All patients will receive both EBRT and BT. Summation of EBRT and BT doses will be performed by calculation of a biologically equivalent dose in 2 Gy per fraction (EQD2) using the linear-quadratic model with a/b = 10 Gy for tumour effects and a/b=3 Gy for late normal tissue damage. The repair half time is assumed to be 1.5 hrs.

EBRT should be delivered in accordance with specific defined rules for target definition, treatment planning, dose, fractionation and overall treatment time. Target definition for EBRT will be based on 3D imaging by CT or PET-CT. The elective target for nodal disease (low-risk clinical target volume LR-CTV) will be treated with 45-50 Gy by use of EBRT only. Macroscopic disease out of range from significant dose contribution from intracavitary BT (massive pelvic side wall disease or metastatic pelvic and para-aortic nodes) should be dealt with by additional measures such as combined interstitial-intracavitary BT or by a simultaneous integrated EBRT boost to a dose level of 55-65 Gy. Intensity modulatedradiotherapy (IMRT) and/or Image guided radiotherapy (IGRT) may be used. Dose per fraction of EBRT should be 1.5-2.0 Gy in the elective volume whereas fraction sizes of 2.0-2.4 Gy should be used in targets encompassing macroscopic tumour not treated with BT. Maximal treatment time including both EBRT and BT is 50 days.

For BT the choice of applicator and implant procedures should follow the usual standard of the individual department. However, BT treatment planning will be based on MRI imaging with the applicator in situ according to the GEC-ESTRO guidelines and additional criteria for MRI sequencing, contouring, applicator reconstruction, and dose optimization. The intention is to treat the whole cervix and the remaining residual tumour tissue at the primary site at time of BT (high risk-clinical target volume, HR-CTV) to a dose level analogue to the dose level previously prescribed for point-A. An alternative (complementary) approach is to treat the volume according to the tumour extension at diagnosis (intermediate risk-clinical target volume, IR-CTV) to a dose level equivalent to the dose level previously prescribed for the ICRU reference volume. The dose level chosen for HR-CTV or IR CTV in this protocol and the DVH constraints is to follow the individual departmental practice, i.e. there is no general dose prescription and DVH constraints in the EMBRACE protocol.

With regard to chemotherapy, weekly concomitant Cisplatin (40 mg/m2) for 5-6 courses is standard unless chemotherapy is precluded by patient age, co-morbidity and toxicity.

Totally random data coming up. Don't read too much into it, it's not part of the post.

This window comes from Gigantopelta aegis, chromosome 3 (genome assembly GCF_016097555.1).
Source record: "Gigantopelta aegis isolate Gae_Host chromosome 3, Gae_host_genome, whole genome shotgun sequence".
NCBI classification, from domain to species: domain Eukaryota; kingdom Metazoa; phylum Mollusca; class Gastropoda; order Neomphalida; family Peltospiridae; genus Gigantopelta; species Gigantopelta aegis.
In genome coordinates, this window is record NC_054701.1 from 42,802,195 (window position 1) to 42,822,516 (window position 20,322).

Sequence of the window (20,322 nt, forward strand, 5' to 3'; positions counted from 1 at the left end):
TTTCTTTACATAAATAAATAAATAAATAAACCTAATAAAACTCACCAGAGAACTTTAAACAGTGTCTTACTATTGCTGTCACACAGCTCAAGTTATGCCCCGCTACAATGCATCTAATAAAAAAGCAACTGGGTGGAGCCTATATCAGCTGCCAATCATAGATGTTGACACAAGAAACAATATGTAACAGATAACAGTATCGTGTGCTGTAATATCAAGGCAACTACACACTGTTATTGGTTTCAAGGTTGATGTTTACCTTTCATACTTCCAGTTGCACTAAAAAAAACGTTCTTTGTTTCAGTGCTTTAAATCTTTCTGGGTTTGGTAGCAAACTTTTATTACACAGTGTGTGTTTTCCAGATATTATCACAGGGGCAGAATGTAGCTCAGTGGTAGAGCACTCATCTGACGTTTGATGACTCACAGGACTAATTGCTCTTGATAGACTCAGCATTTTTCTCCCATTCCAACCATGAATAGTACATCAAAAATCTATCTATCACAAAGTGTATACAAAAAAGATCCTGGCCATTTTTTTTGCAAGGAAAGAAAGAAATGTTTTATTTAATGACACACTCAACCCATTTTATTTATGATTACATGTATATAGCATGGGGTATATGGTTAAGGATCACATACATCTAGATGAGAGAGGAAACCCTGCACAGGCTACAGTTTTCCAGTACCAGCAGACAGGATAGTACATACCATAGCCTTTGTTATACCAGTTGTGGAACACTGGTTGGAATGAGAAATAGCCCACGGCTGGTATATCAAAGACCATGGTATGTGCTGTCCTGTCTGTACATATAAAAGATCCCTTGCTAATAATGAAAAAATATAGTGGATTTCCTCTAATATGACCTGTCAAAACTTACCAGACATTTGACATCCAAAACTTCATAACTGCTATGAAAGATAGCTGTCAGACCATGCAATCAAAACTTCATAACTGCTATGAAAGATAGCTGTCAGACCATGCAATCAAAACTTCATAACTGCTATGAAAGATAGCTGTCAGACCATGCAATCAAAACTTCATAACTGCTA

Quality assurance

Only approved departments and investigators can contribute to patients to the protocol. It is the responsibility of the study coordinators to evaluate and approve participation. Approval requires a successful dummy run and an individual assessment of the performance of each participating centre. There is no formal on site monitoring, but patient files and treatment plans must be kept at least until closure of the protocol and final analysis of the results is obtained.


Outcome measures

Local control within the specific BT targets (HR-CTV and IR-CTV) and morbidity related to OAR in the pelvis are the primary outcome measures. Secondary endpoints include regional control, disease free survival and overall survival. All endpoints will be evaluated by actuarial statistics. Morbidity will be scored by use of the Common Terminology Criteria for Adverse Events (CTCAE v3.0). QoL will also be systematically recorded in patients treated at departments participating in the QoL part of the protocol (to follow as an optional protocol amendment).


Evaluation of outcome measures

Remission status (complete, partial, stable & progressive disease) will be evaluated 3 months after treatment by pelvic MRI and gynaecological examination. Regular follow-up including gynaecological examination will then be instituted with planned appointments 6, 9, 12, 18, 24, 30, 36, 48 and 60 months after treatment. Pelvic MRI will be repeated at 12 after treatment or in case of suspected recurrence. Morbidity will be scored systematically at base line and at each time point during follow-up. Quality of life questionnaires are distributed at regular intervals both at diagnosis (base line) and during follow up.


Sample size and data maturity

The study aims at recruiting more than 600 patients in 3 years and to follow them for at least another 3 years to allow for a meaningful assessment of the endpoints by univariate and multivariate analysis.”